“Love, loss, and grief have disturbed my comfort zone, but the glimmers of God speak through my music and family. While the world around me evolves, I reflect on what matters the most. The life in which my words will land next.”

Because we have been waiting for Kendrick Lamar the way diehard Black believers like my mother have been waiting for Jesus—

Thus, and seriously, how does any human being, let alone an artist as sensitive and emotionally naked as a Kendrick Lamar, digest and interpret Donald Trump, a global pandemic, endless mass shootings and murders and violence, the explosion of #MeToo and Black Lives Matter, Russia’s war on Ukraine, tragic deaths like that of Kobe Bryant and Nipsey Hussle, and the gruesome videotaped murdering of a breath in the form of George Floyd?

What must you feel when one of your tracks, “Alright,” becomes a universal anthem for protest and change as omnipresent as John Lennon’s “Imagine” has been for half a century?

Or what do you do when the multitudes are begging for a hero, a savior, and they choose you? A chosen one because Kendrick Lamar, like Marvin Gaye and Tupac Shakur, is unafraid to machete his mind in half and let the blood flow where it may.

Take his latest single not on the new album, “The Heart Part 5.” It is a pulsating five-plus minutes of a sermon to himself, to Black America, low-riding atop an interpolation of Gaye’s under-appreciated romance opus “I Want You.”

What Marvin is crooning about is the flesh, but so is Kendrick, kinda. The difference is Gaye wants a sensual love here while Kendrick wants to be mentally and spiritually hugged by Black communities, and for us to put arms around ourselves, around each other, to stop destroying ourselves, and each other. The mind-jarring part of the cut is when Kendrick slides into the persona of Nipsey Hussle philosophizing from the heavens to his family, to his fans, even to his alleged killer.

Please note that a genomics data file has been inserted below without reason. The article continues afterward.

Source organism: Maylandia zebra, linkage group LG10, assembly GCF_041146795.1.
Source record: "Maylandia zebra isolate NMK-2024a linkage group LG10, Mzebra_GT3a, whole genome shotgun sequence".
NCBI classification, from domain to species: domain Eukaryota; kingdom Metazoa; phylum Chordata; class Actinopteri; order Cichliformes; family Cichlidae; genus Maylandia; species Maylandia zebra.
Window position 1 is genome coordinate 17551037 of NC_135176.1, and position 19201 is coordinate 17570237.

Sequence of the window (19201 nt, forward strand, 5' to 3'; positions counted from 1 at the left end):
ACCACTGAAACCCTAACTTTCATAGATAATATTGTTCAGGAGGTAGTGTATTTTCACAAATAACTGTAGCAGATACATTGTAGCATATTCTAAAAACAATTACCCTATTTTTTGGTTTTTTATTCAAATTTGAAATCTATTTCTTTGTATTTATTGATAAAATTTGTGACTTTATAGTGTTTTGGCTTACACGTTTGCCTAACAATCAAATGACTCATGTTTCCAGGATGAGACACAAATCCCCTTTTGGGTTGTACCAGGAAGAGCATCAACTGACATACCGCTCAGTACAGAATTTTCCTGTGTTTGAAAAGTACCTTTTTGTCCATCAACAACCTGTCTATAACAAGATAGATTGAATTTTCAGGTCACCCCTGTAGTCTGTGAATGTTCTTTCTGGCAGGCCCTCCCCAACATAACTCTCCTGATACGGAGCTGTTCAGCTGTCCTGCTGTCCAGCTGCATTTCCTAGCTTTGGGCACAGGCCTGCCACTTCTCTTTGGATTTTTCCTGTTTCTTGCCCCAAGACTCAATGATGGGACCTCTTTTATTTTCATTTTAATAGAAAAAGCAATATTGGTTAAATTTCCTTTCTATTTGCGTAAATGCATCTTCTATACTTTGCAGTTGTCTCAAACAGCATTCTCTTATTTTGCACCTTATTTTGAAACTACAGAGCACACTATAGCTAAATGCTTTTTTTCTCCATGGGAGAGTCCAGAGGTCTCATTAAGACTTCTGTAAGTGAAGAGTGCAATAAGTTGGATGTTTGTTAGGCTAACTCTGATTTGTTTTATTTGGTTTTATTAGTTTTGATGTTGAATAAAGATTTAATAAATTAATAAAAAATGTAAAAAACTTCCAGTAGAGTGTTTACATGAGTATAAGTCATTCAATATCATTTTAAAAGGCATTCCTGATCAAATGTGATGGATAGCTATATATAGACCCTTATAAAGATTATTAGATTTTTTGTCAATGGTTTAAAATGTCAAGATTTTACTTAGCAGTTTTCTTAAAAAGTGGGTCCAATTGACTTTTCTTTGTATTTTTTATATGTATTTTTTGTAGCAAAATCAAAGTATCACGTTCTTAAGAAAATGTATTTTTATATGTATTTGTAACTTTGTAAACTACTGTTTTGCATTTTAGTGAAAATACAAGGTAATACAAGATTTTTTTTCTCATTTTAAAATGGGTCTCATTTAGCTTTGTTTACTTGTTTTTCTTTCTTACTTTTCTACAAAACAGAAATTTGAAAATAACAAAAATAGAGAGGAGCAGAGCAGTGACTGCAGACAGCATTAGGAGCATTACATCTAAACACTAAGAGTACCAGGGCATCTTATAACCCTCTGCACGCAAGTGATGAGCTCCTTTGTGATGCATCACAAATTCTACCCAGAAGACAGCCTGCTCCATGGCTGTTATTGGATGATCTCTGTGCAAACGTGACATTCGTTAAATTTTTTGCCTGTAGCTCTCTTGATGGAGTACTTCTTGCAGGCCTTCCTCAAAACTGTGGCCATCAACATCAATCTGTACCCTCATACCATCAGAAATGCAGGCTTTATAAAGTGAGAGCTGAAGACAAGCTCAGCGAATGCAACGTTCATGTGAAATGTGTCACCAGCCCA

There are few songs in pop music history that so boldly probe who and what we are. Think Billie Holiday’s “Strange Fruit.” Think Bob Dylan’s “Blowin’ in The Wind.” Think Nina Simone’s “Mississippi Goddamn.” Think Lauryn Hill’s “That Thing.” Think Marvin Gaye’s “What’s Going On.” And think Tupac’s “Keep Ya Head Up.”

That the accompanying promotional would be a starkly minimalist Kendrick on screen with white tee shirt, black bandana around his neck, a maroon-ish background, and semi-twisted locks framing his weary eyes like a lion’s mane, was surprising, given his penchant for music videos as cinema verité short films. Until we see him deepfake into the faces of O.J. Simpson, Kanye West, Will Smith, Jussie Smollett, Kobe Bryant, and Nipsey Hussle. Some of these Black men are dead. Some of these Black men are alive. Each of them controversial for one reason or another, and some of them totally problematic. But Black men, nonetheless. And the questions they have in common with Kendrick, with me, with pretty much every Black man who has had to battle racism and the contradictions within ourselves are these: When can my life stop being the amusement park and punching bag for y’all, when can I stop being the envy of the world, and its number one enemy, too?

This brings me to Mr. Morale & The Big Steppers. My mind is on fire and my mind is blown. It is Kendrick Lamar’s masterpiece, the way Tapestry  is that for Carole King, the way What’s Going On is that for Marvin Gaye. Meaning it is a remarkably personal record of a life and a time, and times past, and times yet to be. And yeah, Gaye is an immediate inspiration, with Kendrick sonically vomiting his heart across 18 songs, 9 each on the two-part album. It is a forehead-gripping therapy session that seemingly admits that there is an epidemic crisis of manhood in America, and like everywhere, through the lens and multiple lives of this 34-year-old Black male born Kendrick Lamar Duckworth.